A Year of Woman’s Voices: Jam on the Vine by LaShonda Barnett

LaShonda Barnett’s Jam on the Vine is the first post in the 2015 A Year of Women’s Voices series. I have loved reading historical fiction for a long as I can remember and Jam on the Vine is one of the first I have read in a long time that made me me want to read it again as soon as I had finished it. This novel features a strong story with great character development, a believable weaving of fact and fiction, and romance. I am forever grateful to Fiona Zedde for recommending this book.

Barnett’s novel follows Ivoe Willams as she grows from a girl voraciously reading purloined newspapers to a woman pushed to risk her life publishing her own newspaper to address horrific abuses and racial injustices of the early 20th century. Interwoven in Ivoe’s story is the story of her family and her lover. Ivoe’s comfort with her sexuality is refreshing, and while a part of her story it is not the whole story. After an unfortunate encounter with an ex-lover, with doors slammed in her face because of her race and gender, Ivoe decides to make a way when there is no way.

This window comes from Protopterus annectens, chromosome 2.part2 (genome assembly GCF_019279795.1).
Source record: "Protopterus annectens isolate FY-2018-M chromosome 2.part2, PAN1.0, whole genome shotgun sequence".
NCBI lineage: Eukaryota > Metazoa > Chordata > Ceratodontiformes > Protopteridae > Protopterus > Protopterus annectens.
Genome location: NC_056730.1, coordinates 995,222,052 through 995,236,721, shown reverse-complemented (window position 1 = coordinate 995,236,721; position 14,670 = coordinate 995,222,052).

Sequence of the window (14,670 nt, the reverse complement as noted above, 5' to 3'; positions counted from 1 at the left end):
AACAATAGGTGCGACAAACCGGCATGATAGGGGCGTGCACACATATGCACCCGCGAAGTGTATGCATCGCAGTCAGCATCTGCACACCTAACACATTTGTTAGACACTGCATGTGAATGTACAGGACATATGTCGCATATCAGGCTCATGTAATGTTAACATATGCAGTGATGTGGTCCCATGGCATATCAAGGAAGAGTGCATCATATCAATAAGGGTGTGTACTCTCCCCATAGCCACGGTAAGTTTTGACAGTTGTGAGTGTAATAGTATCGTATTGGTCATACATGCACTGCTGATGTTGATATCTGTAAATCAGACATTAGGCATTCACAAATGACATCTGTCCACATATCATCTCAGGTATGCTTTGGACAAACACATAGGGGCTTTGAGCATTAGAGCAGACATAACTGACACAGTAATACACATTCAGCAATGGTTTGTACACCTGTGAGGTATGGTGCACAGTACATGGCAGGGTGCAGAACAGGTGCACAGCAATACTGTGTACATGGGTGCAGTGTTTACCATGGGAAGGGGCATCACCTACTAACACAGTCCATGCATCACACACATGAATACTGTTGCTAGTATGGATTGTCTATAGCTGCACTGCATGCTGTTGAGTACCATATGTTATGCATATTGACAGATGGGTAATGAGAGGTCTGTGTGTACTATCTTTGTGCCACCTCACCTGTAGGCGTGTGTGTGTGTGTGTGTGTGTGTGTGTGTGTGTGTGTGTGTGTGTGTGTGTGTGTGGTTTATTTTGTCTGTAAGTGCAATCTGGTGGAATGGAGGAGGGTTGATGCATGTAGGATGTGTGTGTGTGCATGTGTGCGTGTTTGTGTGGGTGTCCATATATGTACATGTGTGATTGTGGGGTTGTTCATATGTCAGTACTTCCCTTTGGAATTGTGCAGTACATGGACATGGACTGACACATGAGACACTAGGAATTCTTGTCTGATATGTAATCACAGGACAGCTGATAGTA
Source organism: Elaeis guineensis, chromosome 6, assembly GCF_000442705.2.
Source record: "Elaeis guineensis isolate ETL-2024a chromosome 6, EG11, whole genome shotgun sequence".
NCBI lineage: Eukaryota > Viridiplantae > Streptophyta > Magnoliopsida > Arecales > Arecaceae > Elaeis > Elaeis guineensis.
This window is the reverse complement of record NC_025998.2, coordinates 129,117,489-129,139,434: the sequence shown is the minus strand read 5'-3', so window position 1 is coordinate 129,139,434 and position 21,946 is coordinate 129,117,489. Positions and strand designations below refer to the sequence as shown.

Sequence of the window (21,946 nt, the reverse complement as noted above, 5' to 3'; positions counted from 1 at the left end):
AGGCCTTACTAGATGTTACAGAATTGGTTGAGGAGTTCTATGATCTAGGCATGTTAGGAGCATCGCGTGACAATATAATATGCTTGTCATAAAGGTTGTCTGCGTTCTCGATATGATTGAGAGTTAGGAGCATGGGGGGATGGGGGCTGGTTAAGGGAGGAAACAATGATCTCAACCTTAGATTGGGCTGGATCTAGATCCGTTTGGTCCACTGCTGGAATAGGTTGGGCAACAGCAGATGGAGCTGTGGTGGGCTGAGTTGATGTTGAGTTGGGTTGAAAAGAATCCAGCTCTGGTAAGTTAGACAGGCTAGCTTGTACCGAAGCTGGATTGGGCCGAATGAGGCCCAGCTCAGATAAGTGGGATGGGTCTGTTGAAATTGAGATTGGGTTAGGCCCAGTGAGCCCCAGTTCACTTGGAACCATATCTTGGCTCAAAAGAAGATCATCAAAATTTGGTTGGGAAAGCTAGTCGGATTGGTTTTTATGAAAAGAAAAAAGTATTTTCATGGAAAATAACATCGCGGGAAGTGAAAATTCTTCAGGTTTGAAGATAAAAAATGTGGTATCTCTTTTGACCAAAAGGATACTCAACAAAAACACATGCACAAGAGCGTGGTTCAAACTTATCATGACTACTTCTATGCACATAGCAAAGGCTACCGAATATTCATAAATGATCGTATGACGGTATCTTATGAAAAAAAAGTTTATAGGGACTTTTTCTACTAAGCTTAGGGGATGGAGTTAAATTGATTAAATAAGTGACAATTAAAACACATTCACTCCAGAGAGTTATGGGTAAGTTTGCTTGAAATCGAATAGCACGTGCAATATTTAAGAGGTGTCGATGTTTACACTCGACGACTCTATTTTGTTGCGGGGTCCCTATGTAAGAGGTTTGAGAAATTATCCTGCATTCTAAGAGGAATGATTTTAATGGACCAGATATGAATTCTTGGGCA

Barnett’s writing is crisp, lyrical, and evocative. If someone were to ask me for a work that would help them to understand inhumanity of the Jim Crow south, the beginning of mass incarceration, horrors of the summer of 1919 and race riots in northern cities I would hand them this book. Although this is a work of fiction, it is built on actual events, and the experiences and emotions are true.

As a writer this is what I have learned reading LaShonda Barnett’s Jam on the Vine:

1. Setting is the crucible for character development.

2. The unsaid is as powerful as the blatant and more menacing.

3. Write it real, real emotions are compelling. Don’t gloss over the difficult ones. Jealousy, love, hate, revulsion, lust, and anger are essential for good storytelling.

4. Nothing is a terrifying as human beings behaving inhumanly.

5. Character growth is progressive but change can happen in an instant.

Be warned, this is not a comfortable read, but an anxiety promoting tense tale of one woman’s surviving and thriving during a very harsh and horrific time period of American history. Read this book with your eyes wide open, don’t look away, feel the fear, rejoice in Ivoe’s triumphs, celebrate her victories and passion.

Check out LaShonda Barnett’s website for more information and details about her other works.